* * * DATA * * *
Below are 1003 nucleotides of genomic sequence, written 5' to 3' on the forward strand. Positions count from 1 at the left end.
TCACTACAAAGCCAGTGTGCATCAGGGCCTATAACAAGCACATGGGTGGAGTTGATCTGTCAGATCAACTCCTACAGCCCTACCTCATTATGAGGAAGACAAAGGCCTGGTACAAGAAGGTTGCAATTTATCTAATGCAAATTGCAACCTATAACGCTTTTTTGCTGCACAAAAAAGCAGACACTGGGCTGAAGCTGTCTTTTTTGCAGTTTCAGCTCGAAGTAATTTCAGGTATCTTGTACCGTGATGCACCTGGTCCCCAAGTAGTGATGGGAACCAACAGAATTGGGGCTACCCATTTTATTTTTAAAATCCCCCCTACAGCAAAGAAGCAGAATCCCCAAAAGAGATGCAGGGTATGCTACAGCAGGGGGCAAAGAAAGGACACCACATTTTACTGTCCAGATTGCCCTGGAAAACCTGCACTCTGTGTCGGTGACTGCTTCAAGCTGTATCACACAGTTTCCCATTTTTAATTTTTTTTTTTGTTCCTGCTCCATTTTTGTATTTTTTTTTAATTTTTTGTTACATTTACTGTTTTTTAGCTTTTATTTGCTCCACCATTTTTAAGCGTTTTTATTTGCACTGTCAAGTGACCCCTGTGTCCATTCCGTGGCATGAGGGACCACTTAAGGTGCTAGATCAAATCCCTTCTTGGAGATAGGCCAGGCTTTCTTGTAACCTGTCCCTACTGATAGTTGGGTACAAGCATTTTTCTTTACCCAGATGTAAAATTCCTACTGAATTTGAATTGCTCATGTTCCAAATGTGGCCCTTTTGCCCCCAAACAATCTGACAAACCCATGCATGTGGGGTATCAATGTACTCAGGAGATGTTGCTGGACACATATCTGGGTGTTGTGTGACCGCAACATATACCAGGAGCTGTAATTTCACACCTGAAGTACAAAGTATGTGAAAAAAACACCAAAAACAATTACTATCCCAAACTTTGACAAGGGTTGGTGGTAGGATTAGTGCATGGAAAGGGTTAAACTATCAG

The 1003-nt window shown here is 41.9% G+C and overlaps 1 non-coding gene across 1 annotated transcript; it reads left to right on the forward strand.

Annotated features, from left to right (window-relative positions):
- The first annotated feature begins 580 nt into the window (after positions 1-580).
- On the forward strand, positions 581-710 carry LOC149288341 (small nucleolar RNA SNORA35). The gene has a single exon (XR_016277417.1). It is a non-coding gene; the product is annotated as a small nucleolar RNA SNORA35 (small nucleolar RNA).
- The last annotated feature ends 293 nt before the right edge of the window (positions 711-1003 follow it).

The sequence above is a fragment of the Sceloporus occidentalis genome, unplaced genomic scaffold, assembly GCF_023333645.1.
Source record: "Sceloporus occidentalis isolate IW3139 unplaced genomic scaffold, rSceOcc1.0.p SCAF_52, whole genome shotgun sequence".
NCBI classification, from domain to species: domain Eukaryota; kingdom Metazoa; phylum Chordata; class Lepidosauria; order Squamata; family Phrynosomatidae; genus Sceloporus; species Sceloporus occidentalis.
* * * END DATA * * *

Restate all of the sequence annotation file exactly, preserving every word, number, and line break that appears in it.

Below are 1003 nucleotides of genomic sequence, written 5' to 3' on the forward strand. Positions count from 1 at the left end.
TCACTACAAAGCCAGTGTGCATCAGGGCCTATAACAAGCACATGGGTGGAGTTGATCTGTCAGATCAACTCCTACAGCCCTACCTCATTATGAGGAAGACAAAGGCCTGGTACAAGAAGGTTGCAATTTATCTAATGCAAATTGCAACCTATAACGCTTTTTTGCTGCACAAAAAAGCAGACACTGGGCTGAAGCTGTCTTTTTTGCAGTTTCAGCTCGAAGTAATTTCAGGTATCTTGTACCGTGATGCACCTGGTCCCCAAGTAGTGATGGGAACCAACAGAATTGGGGCTACCCATTTTATTTTTAAAATCCCCCCTACAGCAAAGAAGCAGAATCCCCAAAAGAGATGCAGGGTATGCTACAGCAGGGGGCAAAGAAAGGACACCACATTTTACTGTCCAGATTGCCCTGGAAAACCTGCACTCTGTGTCGGTGACTGCTTCAAGCTGTATCACACAGTTTCCCATTTTTAATTTTTTTTTTTGTTCCTGCTCCATTTTTGTATTTTTTTTTAATTTTTTGTTACATTTACTGTTTTTTAGCTTTTATTTGCTCCACCATTTTTAAGCGTTTTTATTTGCACTGTCAAGTGACCCCTGTGTCCATTCCGTGGCATGAGGGACCACTTAAGGTGCTAGATCAAATCCCTTCTTGGAGATAGGCCAGGCTTTCTTGTAACCTGTCCCTACTGATAGTTGGGTACAAGCATTTTTCTTTACCCAGATGTAAAATTCCTACTGAATTTGAATTGCTCATGTTCCAAATGTGGCCCTTTTGCCCCCAAACAATCTGACAAACCCATGCATGTGGGGTATCAATGTACTCAGGAGATGTTGCTGGACACATATCTGGGTGTTGTGTGACCGCAACATATACCAGGAGCTGTAATTTCACACCTGAAGTACAAAGTATGTGAAAAAAACACCAAAAACAATTACTATCCCAAACTTTGACAAGGGTTGGTGGTAGGATTAGTGCATGGAAAGGGTTAAACTATCAG

The 1003-nt window shown here is 41.9% G+C and overlaps 1 non-coding gene across 1 annotated transcript; it reads left to right on the forward strand.

Annotated features, from left to right (window-relative positions):
- The first annotated feature begins 580 nt into the window (after positions 1-580).
- On the forward strand, positions 581-710 carry LOC149288341 (small nucleolar RNA SNORA35). The gene has a single exon (XR_016277417.1). It is a non-coding gene; the product is annotated as a small nucleolar RNA SNORA35 (small nucleolar RNA).
- The last annotated feature ends 293 nt before the right edge of the window (positions 711-1003 follow it).

The sequence above is a fragment of the Sceloporus occidentalis genome, unplaced genomic scaffold, assembly GCF_023333645.1.
Source record: "Sceloporus occidentalis isolate IW3139 unplaced genomic scaffold, rSceOcc1.0.p SCAF_52, whole genome shotgun sequence".
NCBI classification, from domain to species: domain Eukaryota; kingdom Metazoa; phylum Chordata; class Lepidosauria; order Squamata; family Phrynosomatidae; genus Sceloporus; species Sceloporus occidentalis.